Department of Computer Science and Technology

Technical reports

Augmented Reality interfaces for symbolic play in early childhood

Zhen Bai

September 2015, 292 pages

This technical report is based on a dissertation submitted September 2014 by the author for the degree of Doctor of Philosophy to the University of Cambridge, Jesus College.

DOI: 10.48456/tr-874


Augmented Reality (AR) is an umbrella term for technologies that superimpose virtual contents onto the physical world. There is an emerging research focus on AR applications to improve quality of life for special user groups with diverse levels of age, skill, disabilities and knowledge.

Symbolic play is an early childhood activity that requires children to interpret elements of the real world in a non-literal way. Much research effort has been spent to enhance symbolic play due to its close link with critical development such as symbolic thought, creativity and social understanding.

In this thesis, I identified an analogy between the dual representational characteristics of AR and symbolic play. This led me to explore to what extent AR can promote cognitive and social development in symbolic play for young children with and without autism spectrum condition (ASC). To address this research goal, I developed a progressive AR design approach that requires progressive levels of mental effort to conceive symbolic thought during play. I investigated the usability of AR displays with the magic mirror metaphor to support physical object manipulation. Based on the progressive AR design approach and preparatory usability investigation, I designed an AR system to enhance solitary symbolic play, and another AR system to enhance social symbolic play. The effectiveness of each system was rigorously evaluated with reference to psychology literature.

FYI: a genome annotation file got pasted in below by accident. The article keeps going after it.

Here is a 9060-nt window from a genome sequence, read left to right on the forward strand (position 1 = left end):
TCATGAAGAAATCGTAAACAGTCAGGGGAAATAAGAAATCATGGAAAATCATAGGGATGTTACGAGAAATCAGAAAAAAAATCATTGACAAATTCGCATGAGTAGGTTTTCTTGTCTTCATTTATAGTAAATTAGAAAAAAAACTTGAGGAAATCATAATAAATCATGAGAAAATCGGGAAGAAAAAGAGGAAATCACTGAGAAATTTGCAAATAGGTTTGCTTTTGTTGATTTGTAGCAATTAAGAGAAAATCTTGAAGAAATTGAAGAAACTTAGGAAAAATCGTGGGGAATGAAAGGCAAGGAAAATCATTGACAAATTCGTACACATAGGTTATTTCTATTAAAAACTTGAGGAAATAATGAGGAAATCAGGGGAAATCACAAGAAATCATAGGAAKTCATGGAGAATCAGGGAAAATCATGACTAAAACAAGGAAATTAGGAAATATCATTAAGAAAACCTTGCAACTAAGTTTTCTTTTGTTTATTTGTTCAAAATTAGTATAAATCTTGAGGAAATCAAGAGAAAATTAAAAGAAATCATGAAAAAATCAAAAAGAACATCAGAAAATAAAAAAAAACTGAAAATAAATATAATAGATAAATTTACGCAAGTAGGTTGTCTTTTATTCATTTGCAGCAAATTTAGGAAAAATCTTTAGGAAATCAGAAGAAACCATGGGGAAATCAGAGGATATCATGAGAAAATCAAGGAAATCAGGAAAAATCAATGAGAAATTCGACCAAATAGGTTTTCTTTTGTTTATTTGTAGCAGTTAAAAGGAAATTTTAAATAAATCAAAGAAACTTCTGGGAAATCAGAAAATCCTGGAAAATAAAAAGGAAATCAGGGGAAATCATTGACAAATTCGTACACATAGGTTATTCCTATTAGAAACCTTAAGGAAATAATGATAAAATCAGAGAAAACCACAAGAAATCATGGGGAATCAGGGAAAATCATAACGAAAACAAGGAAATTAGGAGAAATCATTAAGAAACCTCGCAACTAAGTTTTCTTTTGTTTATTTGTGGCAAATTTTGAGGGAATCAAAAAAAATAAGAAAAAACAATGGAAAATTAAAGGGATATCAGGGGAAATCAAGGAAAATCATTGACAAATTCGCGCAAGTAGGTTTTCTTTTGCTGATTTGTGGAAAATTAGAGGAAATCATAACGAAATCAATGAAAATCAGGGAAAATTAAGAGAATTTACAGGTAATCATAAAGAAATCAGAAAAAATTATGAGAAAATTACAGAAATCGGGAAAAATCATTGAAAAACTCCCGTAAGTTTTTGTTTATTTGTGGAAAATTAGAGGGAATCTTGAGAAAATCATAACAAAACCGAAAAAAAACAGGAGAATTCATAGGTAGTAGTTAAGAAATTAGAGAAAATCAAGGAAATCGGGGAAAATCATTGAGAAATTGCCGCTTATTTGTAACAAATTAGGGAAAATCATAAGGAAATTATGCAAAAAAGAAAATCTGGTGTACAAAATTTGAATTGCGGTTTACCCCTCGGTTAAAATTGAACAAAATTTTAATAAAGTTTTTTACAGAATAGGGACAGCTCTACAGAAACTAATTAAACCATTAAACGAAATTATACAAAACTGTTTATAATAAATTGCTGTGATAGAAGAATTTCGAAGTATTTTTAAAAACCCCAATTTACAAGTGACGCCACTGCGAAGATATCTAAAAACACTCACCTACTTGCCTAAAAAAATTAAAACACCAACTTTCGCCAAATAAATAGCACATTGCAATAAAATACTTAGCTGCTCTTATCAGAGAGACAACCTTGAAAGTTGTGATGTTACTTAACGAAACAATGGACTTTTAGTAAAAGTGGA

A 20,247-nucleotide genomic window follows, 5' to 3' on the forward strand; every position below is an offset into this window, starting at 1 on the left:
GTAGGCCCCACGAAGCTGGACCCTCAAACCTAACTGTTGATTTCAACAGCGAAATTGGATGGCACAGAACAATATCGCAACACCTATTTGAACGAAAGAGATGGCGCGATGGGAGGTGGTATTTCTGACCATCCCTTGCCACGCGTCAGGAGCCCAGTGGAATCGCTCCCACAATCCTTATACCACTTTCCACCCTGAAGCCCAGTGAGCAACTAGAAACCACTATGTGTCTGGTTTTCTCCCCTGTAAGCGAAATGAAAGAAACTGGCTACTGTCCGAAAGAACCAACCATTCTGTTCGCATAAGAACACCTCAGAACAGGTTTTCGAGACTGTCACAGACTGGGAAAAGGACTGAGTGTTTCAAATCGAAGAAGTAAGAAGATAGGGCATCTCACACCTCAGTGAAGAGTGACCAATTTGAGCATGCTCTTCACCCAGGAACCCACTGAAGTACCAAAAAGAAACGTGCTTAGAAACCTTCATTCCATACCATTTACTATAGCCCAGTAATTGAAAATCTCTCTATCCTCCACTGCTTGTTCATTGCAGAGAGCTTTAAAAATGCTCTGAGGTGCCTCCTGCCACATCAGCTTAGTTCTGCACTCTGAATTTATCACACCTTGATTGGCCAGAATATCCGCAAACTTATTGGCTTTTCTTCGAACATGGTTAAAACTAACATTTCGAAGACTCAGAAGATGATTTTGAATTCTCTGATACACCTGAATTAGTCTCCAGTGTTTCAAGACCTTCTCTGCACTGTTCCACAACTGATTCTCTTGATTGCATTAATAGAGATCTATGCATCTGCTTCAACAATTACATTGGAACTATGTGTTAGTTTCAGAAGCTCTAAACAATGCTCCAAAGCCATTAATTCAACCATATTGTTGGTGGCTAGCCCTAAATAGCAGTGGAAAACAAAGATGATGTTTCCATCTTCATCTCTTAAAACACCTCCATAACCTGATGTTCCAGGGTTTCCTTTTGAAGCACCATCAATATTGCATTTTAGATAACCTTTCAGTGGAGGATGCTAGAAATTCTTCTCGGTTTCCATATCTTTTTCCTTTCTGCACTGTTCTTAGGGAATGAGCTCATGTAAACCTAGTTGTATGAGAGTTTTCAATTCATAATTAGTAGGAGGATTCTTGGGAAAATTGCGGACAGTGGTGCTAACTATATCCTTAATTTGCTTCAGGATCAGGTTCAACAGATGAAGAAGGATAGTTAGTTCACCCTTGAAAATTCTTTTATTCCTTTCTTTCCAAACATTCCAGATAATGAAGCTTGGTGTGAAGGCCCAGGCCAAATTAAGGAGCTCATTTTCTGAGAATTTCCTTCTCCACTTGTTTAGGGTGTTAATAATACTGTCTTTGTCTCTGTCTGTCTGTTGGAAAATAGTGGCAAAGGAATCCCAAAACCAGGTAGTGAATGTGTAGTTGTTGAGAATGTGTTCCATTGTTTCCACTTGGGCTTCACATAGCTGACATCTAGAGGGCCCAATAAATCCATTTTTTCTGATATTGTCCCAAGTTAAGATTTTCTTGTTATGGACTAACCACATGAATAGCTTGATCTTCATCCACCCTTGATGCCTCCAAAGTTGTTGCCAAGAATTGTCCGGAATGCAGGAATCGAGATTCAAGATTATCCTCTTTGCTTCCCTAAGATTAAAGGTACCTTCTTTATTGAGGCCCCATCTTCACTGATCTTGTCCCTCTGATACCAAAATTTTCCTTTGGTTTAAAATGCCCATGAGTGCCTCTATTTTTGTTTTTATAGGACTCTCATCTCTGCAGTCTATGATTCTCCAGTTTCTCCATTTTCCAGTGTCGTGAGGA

Empirical results show that children with ASC 4-7 years old produced more solitary symbolic play with higher theme relevance using the first AR system as compared with an equivalent non-AR natural play setting. Typically developing children aged 4-6, using the second AR system, demonstrated improved social symbolic play in terms of comprehending emotional states of pretend roles, and constructing joint pretense on symbolic transformations using specially designed AR scaffoldings.

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BibTeX record

  author =	 {Bai, Zhen},
  title = 	 {{Augmented Reality interfaces for symbolic play in early
  year = 	 2015,
  month = 	 sep,
  url = 	 {},
  institution =  {University of Cambridge, Computer Laboratory},
  doi = 	 {10.48456/tr-874},
  number = 	 {UCAM-CL-TR-874}